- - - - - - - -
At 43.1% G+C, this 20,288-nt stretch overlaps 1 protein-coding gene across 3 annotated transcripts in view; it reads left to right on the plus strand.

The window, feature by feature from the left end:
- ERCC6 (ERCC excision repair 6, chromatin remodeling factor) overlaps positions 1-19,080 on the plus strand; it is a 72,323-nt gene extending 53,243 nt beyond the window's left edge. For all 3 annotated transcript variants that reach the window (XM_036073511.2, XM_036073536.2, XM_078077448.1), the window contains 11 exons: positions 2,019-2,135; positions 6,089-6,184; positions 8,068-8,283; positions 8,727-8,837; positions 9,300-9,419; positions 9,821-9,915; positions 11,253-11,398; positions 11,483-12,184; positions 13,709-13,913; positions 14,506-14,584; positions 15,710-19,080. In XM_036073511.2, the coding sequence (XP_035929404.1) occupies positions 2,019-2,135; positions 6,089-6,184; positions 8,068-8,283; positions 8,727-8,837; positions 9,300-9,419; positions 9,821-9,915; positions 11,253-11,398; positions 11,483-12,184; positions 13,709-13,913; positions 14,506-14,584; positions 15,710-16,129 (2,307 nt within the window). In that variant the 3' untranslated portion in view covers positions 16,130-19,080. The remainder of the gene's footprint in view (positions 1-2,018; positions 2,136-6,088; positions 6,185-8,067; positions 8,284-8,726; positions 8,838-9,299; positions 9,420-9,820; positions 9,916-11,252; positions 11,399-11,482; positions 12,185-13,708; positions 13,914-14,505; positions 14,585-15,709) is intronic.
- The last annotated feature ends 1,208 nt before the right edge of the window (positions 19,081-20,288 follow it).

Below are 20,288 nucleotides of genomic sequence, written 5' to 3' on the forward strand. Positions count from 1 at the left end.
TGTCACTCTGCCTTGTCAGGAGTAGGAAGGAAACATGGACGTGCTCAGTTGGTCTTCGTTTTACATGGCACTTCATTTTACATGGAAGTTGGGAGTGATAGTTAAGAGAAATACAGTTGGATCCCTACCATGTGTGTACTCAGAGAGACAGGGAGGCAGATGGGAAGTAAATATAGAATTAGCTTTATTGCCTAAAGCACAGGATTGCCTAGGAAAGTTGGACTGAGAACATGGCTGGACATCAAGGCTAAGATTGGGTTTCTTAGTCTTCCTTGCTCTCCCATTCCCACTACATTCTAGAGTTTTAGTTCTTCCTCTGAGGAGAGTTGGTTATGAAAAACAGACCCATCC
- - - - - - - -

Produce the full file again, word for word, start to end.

At 43.1% G+C, this 20,288-nt stretch overlaps 1 protein-coding gene across 3 annotated transcripts in view; it reads left to right on the plus strand.

The window, feature by feature from the left end:
- ERCC6 (ERCC excision repair 6, chromatin remodeling factor) overlaps positions 1-19,080 on the plus strand; it is a 72,323-nt gene extending 53,243 nt beyond the window's left edge. For all 3 annotated transcript variants that reach the window (XM_036073511.2, XM_036073536.2, XM_078077448.1), the window contains 11 exons: positions 2,019-2,135; positions 6,089-6,184; positions 8,068-8,283; positions 8,727-8,837; positions 9,300-9,419; positions 9,821-9,915; positions 11,253-11,398; positions 11,483-12,184; positions 13,709-13,913; positions 14,506-14,584; positions 15,710-19,080. In XM_036073511.2, the coding sequence (XP_035929404.1) occupies positions 2,019-2,135; positions 6,089-6,184; positions 8,068-8,283; positions 8,727-8,837; positions 9,300-9,419; positions 9,821-9,915; positions 11,253-11,398; positions 11,483-12,184; positions 13,709-13,913; positions 14,506-14,584; positions 15,710-16,129 (2,307 nt within the window). In that variant the 3' untranslated portion in view covers positions 16,130-19,080. The remainder of the gene's footprint in view (positions 1-2,018; positions 2,136-6,088; positions 6,185-8,067; positions 8,284-8,726; positions 8,838-9,299; positions 9,420-9,820; positions 9,916-11,252; positions 11,399-11,482; positions 12,185-13,708; positions 13,914-14,505; positions 14,585-15,709) is intronic.
- The last annotated feature ends 1,208 nt before the right edge of the window (positions 19,081-20,288 follow it).

Below are 20,288 nucleotides of genomic sequence, written 5' to 3' on the forward strand. Positions count from 1 at the left end.
TGTCACTCTGCCTTGTCAGGAGTAGGAAGGAAACATGGACGTGCTCAGTTGGTCTTCGTTTTACATGGCACTTCATTTTACATGGAAGTTGGGAGTGATAGTTAAGAGAAATACAGTTGGATCCCTACCATGTGTGTACTCAGAGAGACAGGGAGGCAGATGGGAAGTAAATATAGAATTAGCTTTATTGCCTAAAGCACAGGATTGCCTAGGAAAGTTGGACTGAGAACATGGCTGGACATCAAGGCTAAGATTGGGTTTCTTAGTCTTCCTTGCTCTCCCATTCCCACTACATTCTAGAGTTTTAGTTCTTCCTCTGAGGAGAGTTGGTTATGAAAAACAGACCCATCC